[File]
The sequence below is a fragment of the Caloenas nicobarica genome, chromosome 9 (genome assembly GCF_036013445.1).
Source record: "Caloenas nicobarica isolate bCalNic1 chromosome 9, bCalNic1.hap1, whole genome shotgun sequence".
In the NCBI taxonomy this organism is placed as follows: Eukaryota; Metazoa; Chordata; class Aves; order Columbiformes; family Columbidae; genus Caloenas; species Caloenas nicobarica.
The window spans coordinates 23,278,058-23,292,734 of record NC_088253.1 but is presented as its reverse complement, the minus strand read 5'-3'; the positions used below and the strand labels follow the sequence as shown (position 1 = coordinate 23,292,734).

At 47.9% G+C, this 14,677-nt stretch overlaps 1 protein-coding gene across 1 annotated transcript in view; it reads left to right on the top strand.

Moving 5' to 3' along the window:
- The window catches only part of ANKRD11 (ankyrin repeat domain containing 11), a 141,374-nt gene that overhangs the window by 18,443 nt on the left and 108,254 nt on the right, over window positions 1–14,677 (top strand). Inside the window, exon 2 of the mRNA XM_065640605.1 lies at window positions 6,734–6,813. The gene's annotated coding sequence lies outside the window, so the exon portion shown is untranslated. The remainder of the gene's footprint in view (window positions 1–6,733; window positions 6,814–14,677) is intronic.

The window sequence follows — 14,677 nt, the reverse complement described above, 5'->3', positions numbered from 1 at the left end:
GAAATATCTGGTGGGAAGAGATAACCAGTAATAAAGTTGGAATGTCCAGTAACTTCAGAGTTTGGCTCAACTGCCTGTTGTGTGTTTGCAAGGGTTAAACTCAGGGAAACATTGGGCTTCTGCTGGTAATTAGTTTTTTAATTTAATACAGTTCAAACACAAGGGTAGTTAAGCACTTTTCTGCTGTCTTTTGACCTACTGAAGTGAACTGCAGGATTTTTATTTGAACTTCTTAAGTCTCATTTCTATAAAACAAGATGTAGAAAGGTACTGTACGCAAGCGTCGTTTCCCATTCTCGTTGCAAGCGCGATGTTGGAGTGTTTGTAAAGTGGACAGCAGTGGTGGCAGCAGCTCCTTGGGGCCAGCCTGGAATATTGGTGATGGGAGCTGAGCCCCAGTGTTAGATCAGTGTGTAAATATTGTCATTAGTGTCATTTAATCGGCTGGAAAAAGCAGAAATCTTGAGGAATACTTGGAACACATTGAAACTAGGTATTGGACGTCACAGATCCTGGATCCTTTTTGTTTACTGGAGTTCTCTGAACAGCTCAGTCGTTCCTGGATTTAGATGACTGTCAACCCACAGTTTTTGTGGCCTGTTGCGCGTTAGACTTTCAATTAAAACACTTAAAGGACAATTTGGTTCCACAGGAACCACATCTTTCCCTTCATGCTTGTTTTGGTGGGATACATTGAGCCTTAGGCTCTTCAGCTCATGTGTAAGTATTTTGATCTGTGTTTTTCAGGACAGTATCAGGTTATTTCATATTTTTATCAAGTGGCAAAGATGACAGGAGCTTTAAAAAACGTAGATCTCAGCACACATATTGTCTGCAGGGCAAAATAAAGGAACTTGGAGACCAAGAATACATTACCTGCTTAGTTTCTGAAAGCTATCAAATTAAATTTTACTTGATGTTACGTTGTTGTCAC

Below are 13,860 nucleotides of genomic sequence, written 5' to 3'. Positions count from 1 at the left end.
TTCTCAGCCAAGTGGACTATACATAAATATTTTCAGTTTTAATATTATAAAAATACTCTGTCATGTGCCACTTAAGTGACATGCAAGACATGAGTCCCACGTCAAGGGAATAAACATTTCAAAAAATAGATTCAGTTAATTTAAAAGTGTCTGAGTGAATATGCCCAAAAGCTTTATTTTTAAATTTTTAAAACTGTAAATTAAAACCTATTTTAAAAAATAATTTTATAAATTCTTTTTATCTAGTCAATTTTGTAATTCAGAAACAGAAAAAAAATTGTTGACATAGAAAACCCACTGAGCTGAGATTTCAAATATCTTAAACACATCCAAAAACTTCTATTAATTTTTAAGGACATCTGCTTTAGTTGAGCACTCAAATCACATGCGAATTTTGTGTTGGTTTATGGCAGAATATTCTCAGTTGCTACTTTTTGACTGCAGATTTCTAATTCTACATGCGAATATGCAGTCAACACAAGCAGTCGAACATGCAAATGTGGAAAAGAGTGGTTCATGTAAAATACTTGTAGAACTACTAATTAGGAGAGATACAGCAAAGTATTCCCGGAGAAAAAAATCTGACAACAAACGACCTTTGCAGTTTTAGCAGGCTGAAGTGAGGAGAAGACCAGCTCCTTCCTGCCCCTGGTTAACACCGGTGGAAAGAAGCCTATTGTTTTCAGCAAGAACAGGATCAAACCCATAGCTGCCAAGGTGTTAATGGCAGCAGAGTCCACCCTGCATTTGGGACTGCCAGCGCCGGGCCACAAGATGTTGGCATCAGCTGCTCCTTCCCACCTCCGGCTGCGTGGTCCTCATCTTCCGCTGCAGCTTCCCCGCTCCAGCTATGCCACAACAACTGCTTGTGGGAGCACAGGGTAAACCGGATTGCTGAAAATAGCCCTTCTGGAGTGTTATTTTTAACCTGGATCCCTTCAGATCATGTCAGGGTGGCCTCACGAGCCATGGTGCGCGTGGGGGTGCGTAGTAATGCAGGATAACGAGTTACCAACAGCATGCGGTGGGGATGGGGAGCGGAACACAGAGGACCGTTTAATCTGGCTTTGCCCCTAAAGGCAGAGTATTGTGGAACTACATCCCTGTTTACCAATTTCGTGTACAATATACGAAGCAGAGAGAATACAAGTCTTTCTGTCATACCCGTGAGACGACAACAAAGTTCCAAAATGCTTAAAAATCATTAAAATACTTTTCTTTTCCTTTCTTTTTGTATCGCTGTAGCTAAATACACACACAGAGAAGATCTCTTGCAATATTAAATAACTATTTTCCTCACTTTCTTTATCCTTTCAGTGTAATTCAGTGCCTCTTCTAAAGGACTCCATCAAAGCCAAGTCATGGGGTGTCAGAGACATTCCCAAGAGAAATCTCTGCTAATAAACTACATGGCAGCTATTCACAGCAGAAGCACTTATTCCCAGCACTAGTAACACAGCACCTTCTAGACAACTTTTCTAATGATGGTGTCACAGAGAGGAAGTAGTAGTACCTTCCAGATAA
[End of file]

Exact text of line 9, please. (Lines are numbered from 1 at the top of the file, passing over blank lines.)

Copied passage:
GAAATATCTGGTGGGAAGAGATAACCAGTAATAAAGTTGGAATGTCCAGTAACTTCAGAGTTTGGCTCAACTGCCTGTTGTGTGTTTGCAAGGGTTAAACTCAGGGAAACATTGGGCTTCTGCTGGTAATTAGTTTTTTAATTTAATACAGTTCAAACACAAGGGTAGTTAAGCACTTTTCTGCTGTCTTTTGACCTACTGAAGTGAACTGCAGGATTTTTATTTGAACTTCTTAAGTCTCATTTCTATAAAACAAGATGTAGAAAGGTACTGTACGCAAGCGTCGTTTCCCATTCTCGTTGCAAGCGCGATGTTGGAGTGTTTGTAAAGTGGACAGCAGTGGTGGCAGCAGCTCCTTGGGGCCAGCCTGGAATATTGGTGATGGGAGCTGAGCCCCAGTGTTAGATCAGTGTGTAAATATTGTCATTAGTGTCATTTAATCGGCTGGAAAAAGCAGAAATCTTGAGGAATACTTGGAACACATTGAAACTAGGTATTGGACGTCACAGATCCTGGATCCTTTTTGTTTACTGGAGTTCTCTGAACAGCTCAGTCGTTCCTGGATTTAGATGACTGTCAACCCACAGTTTTTGTGGCCTGTTGCGCGTTAGACTTTCAATTAAAACACTTAAAGGACAATTTGGTTCCACAGGAACCACATCTTTCCCTTCATGCTTGTTTTGGTGGGATACATTGAGCCTTAGGCTCTTCAGCTCATGTGTAAGTATTTTGATCTGTGTTTTTCAGGACAGTATCAGGTTATTTCATATTTTTATCAAGTGGCAAAGATGACAGGAGCTTTAAAAAACGTAGATCTCAGCACACATATTGTCTGCAGGGCAAAATAAAGGAACTTGGAGACCAAGAATACATTACCTGCTTAGTTTCTGAAAGCTATCAAATTAAATTTTACTTGATGTTACGTTGTTGTCAC